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Biko family focuses on continuing his legacy

Politics
Durban - Steve Biko’s widow, Nontsikelelo Biko, has welcomed a monument built in honour of her late husband, although the family’s attitude is that “Steve was a down- to-earth person who never wanted to be superior to others”.

President Jacob Zuma unveiled Biko’s monument at King William’s Town’s community cemetery on Wednesday before addressing thousands of people on Human Rights Day at the nearby Victoria Grounds, where Biko’s “emotionally charged funeral” was held almost 40 years ago.

The monument at the gravesite was also declared a National Heritage Site.

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President Jacob Zuma lays a wreath at the tomb of Black Consciousness leader Steve Bantu Biko on Human Rights Day in King Williams Town. Picture: GCIS

Nontsikelelo said: “We have always been reluctant to put a monument around him because we knew the type of person he was.

“Putting a monument up, we felt would mean that he is superior to other people buried here. But we decided to let that go, so that young people can also learn about him.”

She said the family was focused on honouring Biko’s legacy.

“Days of crying are over now. We need to focus on continuing with his legacy,” Nontsikelelo said.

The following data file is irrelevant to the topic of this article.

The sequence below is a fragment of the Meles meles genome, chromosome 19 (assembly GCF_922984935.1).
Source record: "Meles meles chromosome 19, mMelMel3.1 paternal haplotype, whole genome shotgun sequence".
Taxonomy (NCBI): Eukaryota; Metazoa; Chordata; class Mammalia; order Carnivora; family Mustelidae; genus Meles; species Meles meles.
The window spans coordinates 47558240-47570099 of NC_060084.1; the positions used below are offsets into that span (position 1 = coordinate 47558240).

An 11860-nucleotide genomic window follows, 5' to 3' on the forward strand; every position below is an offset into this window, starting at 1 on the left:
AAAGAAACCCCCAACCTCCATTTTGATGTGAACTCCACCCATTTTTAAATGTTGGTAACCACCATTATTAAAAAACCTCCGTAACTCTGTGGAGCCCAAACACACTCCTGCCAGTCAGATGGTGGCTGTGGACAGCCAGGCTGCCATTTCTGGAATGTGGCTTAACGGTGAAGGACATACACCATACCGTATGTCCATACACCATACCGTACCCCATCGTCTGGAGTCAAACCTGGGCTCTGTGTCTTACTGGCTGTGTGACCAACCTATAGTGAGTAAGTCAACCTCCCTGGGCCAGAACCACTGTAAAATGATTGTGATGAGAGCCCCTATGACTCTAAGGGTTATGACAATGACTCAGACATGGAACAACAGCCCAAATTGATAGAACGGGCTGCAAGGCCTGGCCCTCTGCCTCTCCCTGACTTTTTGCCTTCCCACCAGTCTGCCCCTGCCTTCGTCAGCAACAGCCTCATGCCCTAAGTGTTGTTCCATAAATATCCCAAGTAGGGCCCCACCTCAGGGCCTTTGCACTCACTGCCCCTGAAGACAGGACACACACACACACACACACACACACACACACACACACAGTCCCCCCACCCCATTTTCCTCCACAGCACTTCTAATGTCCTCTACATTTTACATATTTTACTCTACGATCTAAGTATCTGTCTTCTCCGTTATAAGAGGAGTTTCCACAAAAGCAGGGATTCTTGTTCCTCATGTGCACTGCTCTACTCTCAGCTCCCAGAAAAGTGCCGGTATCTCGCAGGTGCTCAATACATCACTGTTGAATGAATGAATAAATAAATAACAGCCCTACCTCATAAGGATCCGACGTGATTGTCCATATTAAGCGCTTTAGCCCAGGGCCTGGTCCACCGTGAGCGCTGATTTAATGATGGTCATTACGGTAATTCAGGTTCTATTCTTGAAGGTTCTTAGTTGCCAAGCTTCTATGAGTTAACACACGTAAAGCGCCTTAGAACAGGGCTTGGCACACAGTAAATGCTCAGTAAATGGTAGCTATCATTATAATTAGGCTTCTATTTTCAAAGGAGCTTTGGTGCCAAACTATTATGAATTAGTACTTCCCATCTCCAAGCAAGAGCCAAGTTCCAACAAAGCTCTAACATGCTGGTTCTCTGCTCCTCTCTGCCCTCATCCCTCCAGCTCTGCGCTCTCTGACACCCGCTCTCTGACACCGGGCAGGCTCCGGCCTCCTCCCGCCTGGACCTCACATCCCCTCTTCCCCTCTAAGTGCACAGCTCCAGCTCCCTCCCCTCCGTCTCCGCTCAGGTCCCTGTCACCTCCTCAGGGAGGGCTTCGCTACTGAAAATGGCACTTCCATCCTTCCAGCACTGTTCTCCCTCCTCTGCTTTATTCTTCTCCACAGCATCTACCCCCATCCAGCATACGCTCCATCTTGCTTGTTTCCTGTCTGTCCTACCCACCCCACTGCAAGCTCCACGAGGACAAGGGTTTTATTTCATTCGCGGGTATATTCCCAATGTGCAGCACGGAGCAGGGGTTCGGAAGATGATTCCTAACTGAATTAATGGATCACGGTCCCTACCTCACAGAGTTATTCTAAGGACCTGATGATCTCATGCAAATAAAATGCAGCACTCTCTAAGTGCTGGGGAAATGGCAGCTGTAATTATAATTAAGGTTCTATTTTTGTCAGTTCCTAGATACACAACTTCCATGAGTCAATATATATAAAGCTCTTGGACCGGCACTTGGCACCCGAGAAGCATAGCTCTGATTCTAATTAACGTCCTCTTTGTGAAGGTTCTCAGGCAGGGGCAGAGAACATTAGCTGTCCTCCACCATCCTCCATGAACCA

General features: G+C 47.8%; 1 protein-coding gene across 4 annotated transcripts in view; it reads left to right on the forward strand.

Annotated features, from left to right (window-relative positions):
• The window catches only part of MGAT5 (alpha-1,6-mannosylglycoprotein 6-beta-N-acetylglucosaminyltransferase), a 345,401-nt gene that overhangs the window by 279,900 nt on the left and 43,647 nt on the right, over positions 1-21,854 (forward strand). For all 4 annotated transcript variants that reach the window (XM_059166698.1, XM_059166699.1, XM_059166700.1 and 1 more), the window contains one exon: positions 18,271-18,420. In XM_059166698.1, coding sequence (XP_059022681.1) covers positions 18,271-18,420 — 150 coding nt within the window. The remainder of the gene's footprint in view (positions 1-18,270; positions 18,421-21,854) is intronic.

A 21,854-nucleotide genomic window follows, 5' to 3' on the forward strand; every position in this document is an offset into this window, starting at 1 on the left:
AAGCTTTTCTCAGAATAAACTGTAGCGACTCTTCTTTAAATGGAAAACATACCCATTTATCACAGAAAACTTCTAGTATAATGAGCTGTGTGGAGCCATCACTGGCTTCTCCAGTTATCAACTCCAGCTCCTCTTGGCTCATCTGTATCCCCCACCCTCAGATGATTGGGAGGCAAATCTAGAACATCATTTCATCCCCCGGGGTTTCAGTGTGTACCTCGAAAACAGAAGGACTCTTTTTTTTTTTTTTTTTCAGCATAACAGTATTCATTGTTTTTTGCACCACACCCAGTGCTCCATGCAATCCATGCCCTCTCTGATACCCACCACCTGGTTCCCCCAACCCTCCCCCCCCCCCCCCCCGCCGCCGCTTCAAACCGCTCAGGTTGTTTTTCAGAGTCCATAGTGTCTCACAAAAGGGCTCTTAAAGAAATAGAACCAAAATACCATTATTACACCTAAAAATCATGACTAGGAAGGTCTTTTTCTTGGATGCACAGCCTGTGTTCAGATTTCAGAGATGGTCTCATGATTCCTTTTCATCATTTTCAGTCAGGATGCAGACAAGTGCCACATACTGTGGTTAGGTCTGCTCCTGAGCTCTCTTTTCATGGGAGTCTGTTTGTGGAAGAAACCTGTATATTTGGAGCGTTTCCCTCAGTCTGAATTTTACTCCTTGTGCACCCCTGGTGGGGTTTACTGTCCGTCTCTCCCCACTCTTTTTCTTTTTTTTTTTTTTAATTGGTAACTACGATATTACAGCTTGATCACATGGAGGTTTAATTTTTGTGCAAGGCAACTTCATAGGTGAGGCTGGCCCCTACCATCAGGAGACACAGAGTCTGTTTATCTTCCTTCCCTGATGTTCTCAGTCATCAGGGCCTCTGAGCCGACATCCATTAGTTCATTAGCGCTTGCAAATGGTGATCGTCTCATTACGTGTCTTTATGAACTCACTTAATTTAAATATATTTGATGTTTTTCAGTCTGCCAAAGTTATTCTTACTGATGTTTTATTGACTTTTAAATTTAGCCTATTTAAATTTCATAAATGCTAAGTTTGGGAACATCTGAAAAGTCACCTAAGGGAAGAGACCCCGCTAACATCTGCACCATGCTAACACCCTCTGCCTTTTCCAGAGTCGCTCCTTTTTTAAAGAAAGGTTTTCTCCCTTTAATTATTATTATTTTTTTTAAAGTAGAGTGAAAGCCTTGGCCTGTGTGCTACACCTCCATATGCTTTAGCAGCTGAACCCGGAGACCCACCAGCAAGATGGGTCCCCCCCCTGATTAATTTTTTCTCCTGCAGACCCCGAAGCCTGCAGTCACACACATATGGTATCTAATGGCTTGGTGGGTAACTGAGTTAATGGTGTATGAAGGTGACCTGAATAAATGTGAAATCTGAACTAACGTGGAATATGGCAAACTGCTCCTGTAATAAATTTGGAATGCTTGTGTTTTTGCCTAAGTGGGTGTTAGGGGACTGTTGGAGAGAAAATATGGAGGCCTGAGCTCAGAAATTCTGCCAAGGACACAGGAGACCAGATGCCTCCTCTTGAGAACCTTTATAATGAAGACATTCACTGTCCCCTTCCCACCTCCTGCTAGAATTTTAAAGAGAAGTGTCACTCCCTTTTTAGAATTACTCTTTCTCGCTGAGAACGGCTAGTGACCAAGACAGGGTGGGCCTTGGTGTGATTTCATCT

Zuma said Biko’s merciless murder by the apartheid state was a gross human rights violation. “We joined Mrs Biko and the family earlier this morning to unveil and hand over the Biko monument to the family.

“The handover marks the launch of the commemoration of the 40th anniversary of the death of Mr Biko. In September, the month of his tragic death, we will join the family, Azapo and the Black Consciousness Movement in commemorating his life and contribution. This is the year of deepening unity,” said Zuma.

Former cabinet minister Charles Nqakula, who was a journalist at the time of Biko’s death, said the monument had brought back fond memories of his interactions with Biko.

“There was a project which I have written about; it’s in my book which will be published in June.

“This project is about a report which Oliver Tambo delivered in a conference in 1985, where he was talking about several things the ANC had done.

“Among those was the story related to Biko. That story was an effort by the ANC to have contacts with the Black Consciousness Movement to have one political programme with which to topple the apartheid regime,” said Nqakula.

He said he covered the story of Biko’s death.

“My office, working as a journalist, was here in King William’s Town. Apart from that, we had a lot of contact with the Black Consciousness Movement.

“I had various interactions with Steve Biko and that is why I was part of a delegation that went to view his body at the mortuary,” said Nqakula.

The Mercury

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